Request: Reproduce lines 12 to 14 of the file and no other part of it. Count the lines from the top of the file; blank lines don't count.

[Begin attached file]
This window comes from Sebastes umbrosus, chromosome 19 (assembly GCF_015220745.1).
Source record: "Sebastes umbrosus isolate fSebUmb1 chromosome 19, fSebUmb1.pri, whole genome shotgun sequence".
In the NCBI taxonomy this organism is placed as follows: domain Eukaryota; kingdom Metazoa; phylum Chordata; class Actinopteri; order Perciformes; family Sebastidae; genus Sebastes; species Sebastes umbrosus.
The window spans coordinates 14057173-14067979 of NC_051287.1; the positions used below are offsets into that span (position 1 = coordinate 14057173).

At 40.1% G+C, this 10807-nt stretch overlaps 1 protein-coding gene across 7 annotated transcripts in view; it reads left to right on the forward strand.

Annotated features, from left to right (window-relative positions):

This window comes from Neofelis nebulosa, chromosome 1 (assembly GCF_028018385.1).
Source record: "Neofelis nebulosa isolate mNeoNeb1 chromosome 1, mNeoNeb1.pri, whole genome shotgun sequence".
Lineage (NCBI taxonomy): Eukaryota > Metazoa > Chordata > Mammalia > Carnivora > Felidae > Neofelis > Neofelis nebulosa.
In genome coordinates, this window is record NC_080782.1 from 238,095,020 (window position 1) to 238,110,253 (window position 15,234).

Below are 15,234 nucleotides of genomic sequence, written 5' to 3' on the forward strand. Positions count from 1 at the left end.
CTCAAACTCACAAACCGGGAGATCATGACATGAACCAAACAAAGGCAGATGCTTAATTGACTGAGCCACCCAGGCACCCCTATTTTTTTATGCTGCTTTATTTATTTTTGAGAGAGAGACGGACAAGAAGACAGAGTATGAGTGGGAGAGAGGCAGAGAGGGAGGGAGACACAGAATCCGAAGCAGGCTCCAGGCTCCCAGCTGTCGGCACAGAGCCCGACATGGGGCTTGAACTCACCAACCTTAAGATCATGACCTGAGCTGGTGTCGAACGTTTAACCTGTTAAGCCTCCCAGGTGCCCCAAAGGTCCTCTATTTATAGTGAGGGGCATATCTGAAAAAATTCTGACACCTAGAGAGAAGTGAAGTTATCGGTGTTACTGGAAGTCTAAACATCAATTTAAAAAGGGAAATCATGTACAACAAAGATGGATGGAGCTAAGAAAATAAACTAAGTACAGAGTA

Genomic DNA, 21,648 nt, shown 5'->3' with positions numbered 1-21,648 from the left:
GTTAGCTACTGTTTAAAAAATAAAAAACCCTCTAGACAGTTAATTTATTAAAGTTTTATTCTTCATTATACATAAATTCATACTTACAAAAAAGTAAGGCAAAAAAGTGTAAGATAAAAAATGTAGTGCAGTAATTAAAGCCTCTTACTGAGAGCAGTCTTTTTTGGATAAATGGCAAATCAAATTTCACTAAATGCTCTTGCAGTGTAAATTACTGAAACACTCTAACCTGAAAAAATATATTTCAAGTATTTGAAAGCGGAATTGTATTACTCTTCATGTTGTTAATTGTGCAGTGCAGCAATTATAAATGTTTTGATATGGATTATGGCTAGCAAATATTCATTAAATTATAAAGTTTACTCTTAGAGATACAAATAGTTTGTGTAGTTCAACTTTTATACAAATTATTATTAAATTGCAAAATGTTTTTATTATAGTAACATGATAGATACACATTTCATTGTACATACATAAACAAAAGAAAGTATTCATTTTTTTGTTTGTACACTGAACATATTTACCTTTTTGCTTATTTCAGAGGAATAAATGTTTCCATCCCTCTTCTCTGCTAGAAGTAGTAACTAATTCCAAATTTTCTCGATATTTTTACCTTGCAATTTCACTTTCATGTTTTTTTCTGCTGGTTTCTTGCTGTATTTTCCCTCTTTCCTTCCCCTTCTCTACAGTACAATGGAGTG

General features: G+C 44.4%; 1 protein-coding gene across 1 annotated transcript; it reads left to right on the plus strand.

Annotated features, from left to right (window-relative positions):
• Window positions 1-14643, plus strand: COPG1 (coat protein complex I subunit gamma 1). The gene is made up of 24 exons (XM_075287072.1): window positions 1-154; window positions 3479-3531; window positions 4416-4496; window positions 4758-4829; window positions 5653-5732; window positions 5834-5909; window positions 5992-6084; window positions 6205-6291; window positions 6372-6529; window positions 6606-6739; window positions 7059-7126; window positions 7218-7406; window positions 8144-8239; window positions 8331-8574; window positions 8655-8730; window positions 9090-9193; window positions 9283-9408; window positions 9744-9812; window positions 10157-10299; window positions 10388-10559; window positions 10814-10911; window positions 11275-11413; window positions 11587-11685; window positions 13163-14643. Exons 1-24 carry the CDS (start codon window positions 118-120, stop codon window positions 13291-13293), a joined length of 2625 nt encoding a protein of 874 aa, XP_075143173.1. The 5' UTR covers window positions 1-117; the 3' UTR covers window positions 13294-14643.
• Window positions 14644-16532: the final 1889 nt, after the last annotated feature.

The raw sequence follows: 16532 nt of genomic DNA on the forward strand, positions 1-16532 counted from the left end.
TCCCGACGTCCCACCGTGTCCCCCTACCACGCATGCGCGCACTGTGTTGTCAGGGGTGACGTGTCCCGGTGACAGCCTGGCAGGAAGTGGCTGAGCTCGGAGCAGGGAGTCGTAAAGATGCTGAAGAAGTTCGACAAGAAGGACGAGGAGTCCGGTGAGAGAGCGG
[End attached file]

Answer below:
CTCAAACTCACAAACCGGGAGATCATGACATGAACCAAACAAAGGCAGATGCTTAATTGACTGAGCCACCCAGGCACCCCTATTTTTTTATGCTGCTTTATTTATTTTTGAGAGAGAGACGGACAAGAAGACAGAGTATGAGTGGGAGAGAGGCAGAGAGGGAGGGAGACACAGAATCCGAAGCAGGCTCCAGGCTCCCAGCTGTCGGCACAGAGCCCGACATGGGGCTTGAACTCACCAACCTTAAGATCATGACCTGAGCTGGTGTCGAACGTTTAACCTGTTAAGCCTCCCAGGTGCCCCAAAGGTCCTCTATTTATAGTGAGGGGCATATCTGAAAAAATTCTGACACCTAGAGAGAAGTGAAGTTATCGGTGTTACTGGAAGTCTAAACATCAATTTAAAAAGGGAAATCATGTACAACAAAGATGGATGGAGCTAAGAAAATAAACTAAGTACAGAGTA

Genomic DNA, 21,648 nt, shown 5'->3' with positions numbered 1-21,648 from the left:
GTTAGCTACTGTTTAAAAAATAAAAAACCCTCTAGACAGTTAATTTATTAAAGTTTTATTCTTCATTATACATAAATTCATACTTACAAAAAAGTAAGGCAAAAAAGTGTAAGATAAAAAATGTAGTGCAGTAATTAAAGCCTCTTACTGAGAGCAGTCTTTTTTGGATAAATGGCAAATCAAATTTCACTAAATGCTCTTGCAGTGTAAATTACTGAAACACTCTAACCTGAAAAAATATATTTCAAGTATTTGAAAGCGGAATTGTATTACTCTTCATGTTGTTAATTGTGCAGTGCAGCAATTATAAATGTTTTGATATGGATTATGGCTAGCAAATATTCATTAAATTATAAAGTTTACTCTTAGAGATACAAATAGTTTGTGTAGTTCAACTTTTATACAAATTATTATTAAATTGCAAAATGTTTTTATTATAGTAACATGATAGATACACATTTCATTGTACATACATAAACAAAAGAAAGTATTCATTTTTTTGTTTGTACACTGAACATATTTACCTTTTTGCTTATTTCAGAGGAATAAATGTTTCCATCCCTCTTCTCTGCTAGAAGTAGTAACTAATTCCAAATTTTCTCGATATTTTTACCTTGCAATTTCACTTTCATGTTTTTTTCTGCTGGTTTCTTGCTGTATTTTCCCTCTTTCCTTCCCCTTCTCTACAGTACAATGGAGTG